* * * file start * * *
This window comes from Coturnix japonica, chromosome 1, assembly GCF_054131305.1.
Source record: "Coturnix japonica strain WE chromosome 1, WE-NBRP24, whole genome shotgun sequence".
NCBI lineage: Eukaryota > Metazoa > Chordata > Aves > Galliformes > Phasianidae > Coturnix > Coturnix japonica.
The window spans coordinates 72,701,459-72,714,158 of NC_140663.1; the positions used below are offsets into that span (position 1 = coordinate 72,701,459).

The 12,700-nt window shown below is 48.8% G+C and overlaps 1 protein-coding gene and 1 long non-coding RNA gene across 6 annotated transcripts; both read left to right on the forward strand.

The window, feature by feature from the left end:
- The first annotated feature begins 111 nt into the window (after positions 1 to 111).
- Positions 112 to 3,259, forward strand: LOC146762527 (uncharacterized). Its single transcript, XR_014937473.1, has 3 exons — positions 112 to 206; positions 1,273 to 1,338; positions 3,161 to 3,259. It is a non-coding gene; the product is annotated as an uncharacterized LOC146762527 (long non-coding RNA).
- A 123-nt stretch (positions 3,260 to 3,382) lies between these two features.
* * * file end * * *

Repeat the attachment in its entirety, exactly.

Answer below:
This window comes from Coturnix japonica, chromosome 1, assembly GCF_054131305.1.
Source record: "Coturnix japonica strain WE chromosome 1, WE-NBRP24, whole genome shotgun sequence".
NCBI lineage: Eukaryota > Metazoa > Chordata > Aves > Galliformes > Phasianidae > Coturnix > Coturnix japonica.
The window spans coordinates 72,701,459-72,714,158 of NC_140663.1; the positions used below are offsets into that span (position 1 = coordinate 72,701,459).

The 12,700-nt window shown below is 48.8% G+C and overlaps 1 protein-coding gene and 1 long non-coding RNA gene across 6 annotated transcripts; both read left to right on the forward strand.

The window, feature by feature from the left end:
- The first annotated feature begins 111 nt into the window (after positions 1 to 111).
- Positions 112 to 3,259, forward strand: LOC146762527 (uncharacterized). Its single transcript, XR_014937473.1, has 3 exons — positions 112 to 206; positions 1,273 to 1,338; positions 3,161 to 3,259. It is a non-coding gene; the product is annotated as an uncharacterized LOC146762527 (long non-coding RNA).
- A 123-nt stretch (positions 3,260 to 3,382) lies between these two features.